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Being Joyful

(Phil. 4:4-13, 19)

Rejoice in the Lord always (Phil. 4:4; Isa. 61:10-11, 1 Thes. 5:16)

This scripture is given in the form of a command not a mere suggestion.

The word “rejoice” or some related term is used 16 times in Paul's short letter to the

Some Psalms about rejoicing (32:11, 47:1, 95:1-2, 98:4, 100: 1-4, 118:24)

Joy is one of the fruits of the Spirit (Gal 5:22).

We should have joy in all circumstances. (James 1:2-3)

"Although the fig tree shall not blossom, neither shall fruit be in the vines; the labor of the olive
shall fail, and the fields shall yield no food; the flock shall be cut off from the fold, and there
shall be no herd in the stalls; yet I will rejoice in the Lord, I will joy in the God of my
salvation." (Hab. 3:17-18)

Paul understood what it meant to rejoice in difficult circumstances (Acts 16:22-34, Beaten,
imprisoned, yet sang songs of praise, see also Acts 28:17-20, 30; Phil. 1:13-14; Rom. 5:1-5)

For Paul joy was bound up with the salvation and relationship he enjoyed with the Lord
and was thus not contingent upon how things were going in his life or ministry.

Paul also rejoiced over the gift the Philippians had sent him (Phil. 4:10) as a sign that
the gospel was taking root and growing among them (Phil. 1:6).

Don’t mistake happiness for joy

The Bible mentions "joy" or "rejoicing" 330 times.

But it only mentions "happiness" 26 times.

Happiness depends upon outer circumstances.

Joy is internal, based on true faith and not dependent upon circumstances.

Heb. simchah means "gladness of heart,"

Gk., chara means "inner delight."

We should especially rejoice in our salvation

"Rejoice that your names are written in heaven." (Luke 10:20)

Mary said, “My spirit rejoices in God my savior” (Luke 1:47)

Joy is a benefit of seeking God (Ps. 19:8) and a sign of a heart affected by God’s Holy Spirit (Gal.

"Your heart will rejoice and your joy no man can take from you. Ask and you shall receive, that
your joy may be full." (John. 16:22-24)

What steals joy from life?

One thing is anxiety, and anxiety often results from fear of change or loss.

Worry is the advance interest you pay on troubles that seldom come.

The beginning of anxiety is the end of faith, and the beginning of true faith is the end of
anxiety. -George Muller

The English word “worry” comes from a root term that means to “strangle or choke”

But God never changes (Mal 3:6), nor does his love for us.

The secret therefore to being content in all circumstances is to completely rely on God. (Phil.
4:11-13, Heb. 13:5)

Let your gentleness/graciousness be evident to all (Phil. 4:5)

The Greek term for gentleness here (epieikes) also means to be reasonable, yielding, non-
defensive, kind, forbearing or lenient.

This term occurs 4 other times in the New Testament (1 Tim 3:3, Titus 3:2, James 3:17, 1 Pet.

The Lord is near (Phil. 4:5)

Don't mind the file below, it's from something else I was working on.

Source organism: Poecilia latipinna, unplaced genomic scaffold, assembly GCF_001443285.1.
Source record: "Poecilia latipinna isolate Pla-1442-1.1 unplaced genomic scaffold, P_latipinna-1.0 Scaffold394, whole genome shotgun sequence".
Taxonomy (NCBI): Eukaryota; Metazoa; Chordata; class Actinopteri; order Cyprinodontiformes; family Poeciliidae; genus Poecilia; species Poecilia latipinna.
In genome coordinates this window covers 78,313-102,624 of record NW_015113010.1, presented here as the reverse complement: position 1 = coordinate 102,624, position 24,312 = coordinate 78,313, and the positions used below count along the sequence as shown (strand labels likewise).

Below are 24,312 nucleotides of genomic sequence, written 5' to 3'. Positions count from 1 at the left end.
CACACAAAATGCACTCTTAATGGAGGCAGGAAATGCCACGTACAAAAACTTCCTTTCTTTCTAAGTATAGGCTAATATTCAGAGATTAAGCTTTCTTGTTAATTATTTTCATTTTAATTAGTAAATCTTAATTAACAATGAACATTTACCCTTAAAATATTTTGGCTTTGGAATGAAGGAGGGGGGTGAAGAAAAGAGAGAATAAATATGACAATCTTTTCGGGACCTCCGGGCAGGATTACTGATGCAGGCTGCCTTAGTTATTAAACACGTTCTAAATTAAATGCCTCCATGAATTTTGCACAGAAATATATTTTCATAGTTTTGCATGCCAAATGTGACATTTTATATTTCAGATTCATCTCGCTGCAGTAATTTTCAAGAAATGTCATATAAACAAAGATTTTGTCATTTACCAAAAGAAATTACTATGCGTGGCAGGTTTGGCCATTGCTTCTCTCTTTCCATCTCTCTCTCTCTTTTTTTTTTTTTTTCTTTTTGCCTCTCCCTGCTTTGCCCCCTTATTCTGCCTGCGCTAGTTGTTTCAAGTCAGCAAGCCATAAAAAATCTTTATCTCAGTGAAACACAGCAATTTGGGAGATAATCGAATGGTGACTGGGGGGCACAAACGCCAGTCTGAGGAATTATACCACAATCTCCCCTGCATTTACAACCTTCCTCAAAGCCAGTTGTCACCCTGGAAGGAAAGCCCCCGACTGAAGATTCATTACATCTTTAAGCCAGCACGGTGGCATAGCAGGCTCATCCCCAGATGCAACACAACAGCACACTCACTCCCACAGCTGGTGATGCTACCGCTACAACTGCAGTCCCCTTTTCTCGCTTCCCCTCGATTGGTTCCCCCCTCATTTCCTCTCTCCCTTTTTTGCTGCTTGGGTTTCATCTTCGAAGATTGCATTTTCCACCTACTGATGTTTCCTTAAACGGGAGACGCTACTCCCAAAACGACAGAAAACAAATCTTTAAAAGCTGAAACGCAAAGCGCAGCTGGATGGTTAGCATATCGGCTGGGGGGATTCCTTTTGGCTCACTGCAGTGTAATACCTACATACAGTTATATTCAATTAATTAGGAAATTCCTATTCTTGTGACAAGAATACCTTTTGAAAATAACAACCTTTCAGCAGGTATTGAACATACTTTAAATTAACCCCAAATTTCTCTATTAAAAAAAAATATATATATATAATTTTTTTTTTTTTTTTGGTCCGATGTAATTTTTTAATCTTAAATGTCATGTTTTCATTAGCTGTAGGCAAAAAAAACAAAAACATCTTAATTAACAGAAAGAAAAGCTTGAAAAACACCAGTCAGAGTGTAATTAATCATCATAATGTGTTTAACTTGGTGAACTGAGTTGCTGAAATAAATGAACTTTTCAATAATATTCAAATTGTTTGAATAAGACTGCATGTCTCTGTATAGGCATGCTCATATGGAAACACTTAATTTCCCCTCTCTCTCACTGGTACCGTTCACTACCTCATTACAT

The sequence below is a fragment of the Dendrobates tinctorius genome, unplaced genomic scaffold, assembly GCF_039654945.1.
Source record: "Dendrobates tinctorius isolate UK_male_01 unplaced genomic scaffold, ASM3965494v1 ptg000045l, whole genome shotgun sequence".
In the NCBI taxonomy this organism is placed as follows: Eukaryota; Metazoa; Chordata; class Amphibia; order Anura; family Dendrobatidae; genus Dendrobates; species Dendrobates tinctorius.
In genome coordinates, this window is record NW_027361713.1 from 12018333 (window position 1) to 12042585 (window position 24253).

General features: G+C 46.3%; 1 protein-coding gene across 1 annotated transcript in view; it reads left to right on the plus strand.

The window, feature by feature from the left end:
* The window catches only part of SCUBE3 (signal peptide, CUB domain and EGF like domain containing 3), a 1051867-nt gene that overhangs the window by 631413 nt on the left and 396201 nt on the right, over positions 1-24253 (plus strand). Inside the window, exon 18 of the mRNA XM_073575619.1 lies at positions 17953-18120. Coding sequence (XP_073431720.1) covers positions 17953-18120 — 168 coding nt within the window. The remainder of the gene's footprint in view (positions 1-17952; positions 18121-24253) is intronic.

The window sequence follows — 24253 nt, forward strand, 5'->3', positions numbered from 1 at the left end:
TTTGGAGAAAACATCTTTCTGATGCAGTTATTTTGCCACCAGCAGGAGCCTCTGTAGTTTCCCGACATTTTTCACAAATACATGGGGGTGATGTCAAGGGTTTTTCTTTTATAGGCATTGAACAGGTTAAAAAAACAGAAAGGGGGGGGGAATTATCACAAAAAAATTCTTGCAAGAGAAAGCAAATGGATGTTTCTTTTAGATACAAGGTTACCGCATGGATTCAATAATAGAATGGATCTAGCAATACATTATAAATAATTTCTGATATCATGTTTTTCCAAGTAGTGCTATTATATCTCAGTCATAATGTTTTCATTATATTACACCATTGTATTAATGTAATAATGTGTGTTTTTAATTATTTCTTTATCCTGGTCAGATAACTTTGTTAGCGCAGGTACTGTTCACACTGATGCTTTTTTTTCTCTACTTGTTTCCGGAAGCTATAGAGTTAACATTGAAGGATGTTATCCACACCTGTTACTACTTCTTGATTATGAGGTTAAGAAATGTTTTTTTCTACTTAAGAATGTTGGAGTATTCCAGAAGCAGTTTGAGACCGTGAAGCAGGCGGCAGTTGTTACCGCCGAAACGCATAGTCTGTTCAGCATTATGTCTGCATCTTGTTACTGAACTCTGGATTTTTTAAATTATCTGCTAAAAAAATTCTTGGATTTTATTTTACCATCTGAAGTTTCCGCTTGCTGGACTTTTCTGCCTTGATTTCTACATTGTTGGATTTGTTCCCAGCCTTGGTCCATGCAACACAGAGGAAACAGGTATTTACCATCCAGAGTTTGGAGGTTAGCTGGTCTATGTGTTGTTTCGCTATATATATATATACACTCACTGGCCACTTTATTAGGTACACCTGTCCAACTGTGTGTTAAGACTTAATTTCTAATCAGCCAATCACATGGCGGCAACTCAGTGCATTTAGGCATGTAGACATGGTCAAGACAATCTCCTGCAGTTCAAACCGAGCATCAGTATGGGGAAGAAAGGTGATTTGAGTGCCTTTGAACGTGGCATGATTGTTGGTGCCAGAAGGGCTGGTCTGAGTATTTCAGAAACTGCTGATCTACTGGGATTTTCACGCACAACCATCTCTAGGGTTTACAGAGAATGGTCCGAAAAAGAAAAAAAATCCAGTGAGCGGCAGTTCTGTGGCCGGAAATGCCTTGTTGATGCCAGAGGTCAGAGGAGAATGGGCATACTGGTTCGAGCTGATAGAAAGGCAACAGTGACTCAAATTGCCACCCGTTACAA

The ability for a Christian to be gentle comes from a sense of security in the fact that God is
with them, that he is near.

The idea is to recognize that underneath everything are the everlasting arms of God, that God is
sovereign over, above and around all our circumstances, that he is greater than, whatever we are
going through.

Do not be anxious about anything (Phil. 4:6)

Since the Lord is near, we have no reason to be anxious. (Deut. 1:29-31, Isa. 41:10,

But in everything, by prayer and petition, with thanksgiving, present your requests to
God (Phil. 4:6)
Paul tells us that instead of worrying, we should pray. He directs us to pray in regard to all
concerns, “in everything”. The Greek term used here (aite mata) includes all kinds of specific
prayer requests. We are specifically directed to ask for God’s help. (James 4:2, 1 John 5:14-15)

We are also told to pray “with thanksgiving”. The Greek term used here (eucharisias) implies
that with full recognition of who God is and of what He has done for us. Petitions offered with
thanksgiving are an expression of trust in God’s power, love and faithfulness.

And the peace of God, which transcends understanding, will guard your hearts and your minds
in Christ Jesus (Phil. 4:7, Col. 3:15)

Prayer + Petition + Thanksgiving = God’s Peace.

+ Put into practice what you have learned, received, heard, or seen in Paul (Phil. 4:9) = God’s

Think about what is true, noble, right, pure, lovely, admirable, excellent or praiseworthy (Phil. 4:

True (Gk. ale the) denotes the idea of truth which coheres with God, the gospel, and lives lived
in conformity with the gospel. When the Philippians saw such things in their culture they were
to acknowledge them.

Noble (Gk. semna) is used to describe persons worthy of respect, honorable, dignified or
serious. Deacons and aged men are to be regarded as “worthy of respect” (1 Tim 3:8; Tit 2:2).
We tend to honor what we value. For example, if you value your marriage, you honor your
marriage vows.

Right (Gk. dikaia) refers to people who are upright, just, righteous or innocent.
This could apply to one who maintains the law of God (Luke 1:6; Rom. 3:10; 1 Tim 1:9) God is
also regarded as just (Ps 140:5; Rev 16:5)
Jesus is also identified as such (Matt 27:19; 1 John 2:1; 3:7; Luke 23:47)

Pure (Gk. agna) also means holy, spiritually wise, free from sin or from the divine.
Christ is described this way (1 John 3:3). Christians are called to be this way (1 Tim 5:22, Titus
2:5). James refers to the wisdom that comes down from heaven as this (James 3:17).

Lovely (Gk. prosphile) refers to that which is pleasing, agreeable, or amiable.

Admirable (Gk. euphe ma) refers to that which is commendable, auspicious, well-sounding,
praiseworthy, attractive or appealing.

Excellent (Gk. arete) refers to moral excellence or virtue.

Praiseworthy (Gk. epainos) means someone or something which is worthy of approval,

recognition or praise.